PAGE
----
On March 1, Gap sent a legal notice to Green the Gap, an online retailer set up by a New Delhi-based NGO called Swechha, claiming it was taking undue advantage of Gap’s reputation and goodwill. It warned the company to stop using the word ‘Gap’ across stores, apparels and its website within two weeks.
“Our brands are among our most valuable assets and we have a global trademark protection programme in place,” Edie Kissko, a spokesperson for Gap, told Campaign Asia-Pacific in an email. “The letter in question was sent as part of that ongoing programme.” Kissko did not answer more detailed questions.
Green the Gap is putting up a fight. It says the origin and basis for the choice of the word ‘gap’ comes from the broader environmental initiatives of Swechha, an environmental organisation that started an educational programme called ‘Bridge the Gap’, which promotes environmentally responsible choices of consumption and production of everyday use products. Besides, the brand name ‘Green the Gap’ has a strong association with green and the use of the word ‘Gap’ is limited to its dictionary meaning signifying a ‘void’, the company has argued. Its logo also establishes a clear distinction from Gap. Denying the allegations, its founder Vimlendu Jha has replied to Gap’s notice saying that it will not change its name. Gap has not responded to Jha’s counter.
“Gap is a common noun and cannot be monopolised,” Jha told Campaign Asia-Pacific. Jha has urged Gap to reassess its unreasonable claims. “An international corporate house of Gap’s size and stature should encourage environmental initiatives like Green the Gap and not engage in trademark bullying to intimidate small businesses.”
Indeed, where Gap has an annual turnover of US$15.7 billion, Green the Gap’s is less than US$100,000. Still, Jha has support. His online petition started a few days ago has already garnered support from more than 600 people and his ‘Save the Gap’ Facebook page has 218 likes.
Green the Gap isn’t the only company Gap is targeting. In 2011, Gap took on Toronto-based adventure company Gap Adventures claiming their use of the word ‘gap’ was confusing consumers. Gap Adventures relented and changed its name to G Adventures. More recently, Gap sent a legal notice to a London-based social-networking site called Gapnote. Here, Gap demanded the company stop using the word ‘Gap’ and hand over its URL.
Brand experts are unanimously behind the NGO. They say 'gap' is a generic word, and generic words cannot be owned by any one entity.
“I think the key question here is not whether or not ‘Green the Gap’ represents willful infringement of Gap’s trademark, but why organisations with the scale and resources of Gap consistently fail to read the likely media response and consumer reaction,” said Graham Hitchmough, Brand Union’s regional director for Asean. Hitchmough added that there doesn’t appear to be any obvious passing off of Gap’s trademark in the identity or anywhere else on the Green the Gap website. “The heavy-handedness of Gap’s response seems to indicate a disconnect between the company’s legal machinery and brand marketing functions—a knee-jerk, by-the-book litigious reaction to an issue that could have been dealt with more sensitively.”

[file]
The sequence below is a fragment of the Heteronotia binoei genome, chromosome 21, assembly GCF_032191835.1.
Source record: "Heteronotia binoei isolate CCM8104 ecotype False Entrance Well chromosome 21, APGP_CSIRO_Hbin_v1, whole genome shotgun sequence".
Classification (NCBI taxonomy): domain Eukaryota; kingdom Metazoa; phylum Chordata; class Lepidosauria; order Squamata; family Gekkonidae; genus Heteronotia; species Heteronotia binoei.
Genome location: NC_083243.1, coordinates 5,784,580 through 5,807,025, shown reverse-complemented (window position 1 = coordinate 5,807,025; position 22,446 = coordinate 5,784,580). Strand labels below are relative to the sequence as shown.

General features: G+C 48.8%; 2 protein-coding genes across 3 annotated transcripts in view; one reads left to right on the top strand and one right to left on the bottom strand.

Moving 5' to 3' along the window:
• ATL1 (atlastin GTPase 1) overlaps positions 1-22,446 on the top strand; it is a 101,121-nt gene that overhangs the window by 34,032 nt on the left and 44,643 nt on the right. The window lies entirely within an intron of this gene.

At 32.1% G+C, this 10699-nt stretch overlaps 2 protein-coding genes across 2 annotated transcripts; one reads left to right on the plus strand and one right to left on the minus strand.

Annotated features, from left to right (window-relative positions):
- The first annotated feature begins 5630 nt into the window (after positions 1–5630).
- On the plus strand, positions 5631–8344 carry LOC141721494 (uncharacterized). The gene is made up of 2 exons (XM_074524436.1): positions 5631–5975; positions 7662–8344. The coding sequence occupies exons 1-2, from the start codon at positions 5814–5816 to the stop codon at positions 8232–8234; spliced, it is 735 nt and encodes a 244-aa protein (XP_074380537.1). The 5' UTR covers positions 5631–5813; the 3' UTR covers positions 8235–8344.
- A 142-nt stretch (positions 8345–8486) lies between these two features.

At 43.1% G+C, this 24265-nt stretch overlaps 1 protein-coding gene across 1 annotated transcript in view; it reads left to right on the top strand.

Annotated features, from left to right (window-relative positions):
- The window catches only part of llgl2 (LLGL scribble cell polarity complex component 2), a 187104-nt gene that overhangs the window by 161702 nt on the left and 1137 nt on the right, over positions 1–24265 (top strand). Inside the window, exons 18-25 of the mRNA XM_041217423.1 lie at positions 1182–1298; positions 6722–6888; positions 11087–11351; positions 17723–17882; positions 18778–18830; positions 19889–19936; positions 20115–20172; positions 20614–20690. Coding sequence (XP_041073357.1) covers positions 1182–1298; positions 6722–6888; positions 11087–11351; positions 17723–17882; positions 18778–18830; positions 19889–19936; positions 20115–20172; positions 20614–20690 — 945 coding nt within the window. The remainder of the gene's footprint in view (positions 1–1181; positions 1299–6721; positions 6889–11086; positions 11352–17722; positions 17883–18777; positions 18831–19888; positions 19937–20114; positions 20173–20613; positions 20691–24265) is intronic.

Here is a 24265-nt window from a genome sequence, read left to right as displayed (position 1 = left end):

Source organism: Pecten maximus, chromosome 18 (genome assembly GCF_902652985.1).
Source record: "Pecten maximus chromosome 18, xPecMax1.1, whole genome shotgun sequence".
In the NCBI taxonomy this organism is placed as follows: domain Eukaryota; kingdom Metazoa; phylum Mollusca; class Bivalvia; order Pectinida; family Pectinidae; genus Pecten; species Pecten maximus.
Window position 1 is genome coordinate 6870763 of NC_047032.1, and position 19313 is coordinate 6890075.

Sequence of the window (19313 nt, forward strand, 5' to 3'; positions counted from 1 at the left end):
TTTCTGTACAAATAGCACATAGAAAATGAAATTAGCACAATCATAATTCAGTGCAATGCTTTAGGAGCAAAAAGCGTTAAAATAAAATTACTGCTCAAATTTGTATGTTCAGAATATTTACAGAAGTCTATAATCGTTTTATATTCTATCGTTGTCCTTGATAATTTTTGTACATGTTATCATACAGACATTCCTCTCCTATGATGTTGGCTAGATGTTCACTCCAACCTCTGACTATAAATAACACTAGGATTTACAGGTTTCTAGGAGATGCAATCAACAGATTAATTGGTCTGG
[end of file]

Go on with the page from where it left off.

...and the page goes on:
Harish Bijoor, who runs his own brand consultancy in India, agreed. “From the perspective of business size, this will definitely be seen as a case of Gap the Goliath bullying 'Green the Gap' the David,” he said. “Consumer groups tend to support the Davids of the world, while corproate groups tend to support the Goliaths.”
Bijoor believes that on legal grounds the case will stand up. "It will hold fundamentally because Gap is a recognised brand name and has, by virtue of it being around for years, established a unique place it the minds of people," he said. "Keeping this in mind, anyone who uses it, either with a prefix, a suffix or in sentence form, will need to explain how they are not infringing into the territory of brand Gap." Brand names are part of the IP regime, and because brands are built with passion and deep investments, brand owners will definitely defend them from infringement or even perceived infringement. "At times, well-meaning brands need to pay the price as well," he said.
"This case brings to mind similarly overbearing responses from Fedex, Monster and Chick-Fil-A in the US in 2011, which led to accusations of ‘trademark bullying’ against the ‘little guys’," Hitchmough said. "Unfortunately, it’s a sign of the times and the litigious, paranoid brand environment in which we now operate." He added that at the same time, the internet and social media have given smaller companies opportunities to benefit from the names and goodwill of famous brands, such as domain-squatting and intellectual property theft. "So perhaps it’s little surprise that the big boys are now in no mood to turn a blind eye to any perceived infringement. It’s just a shame that common sense and perspective are often the first victims."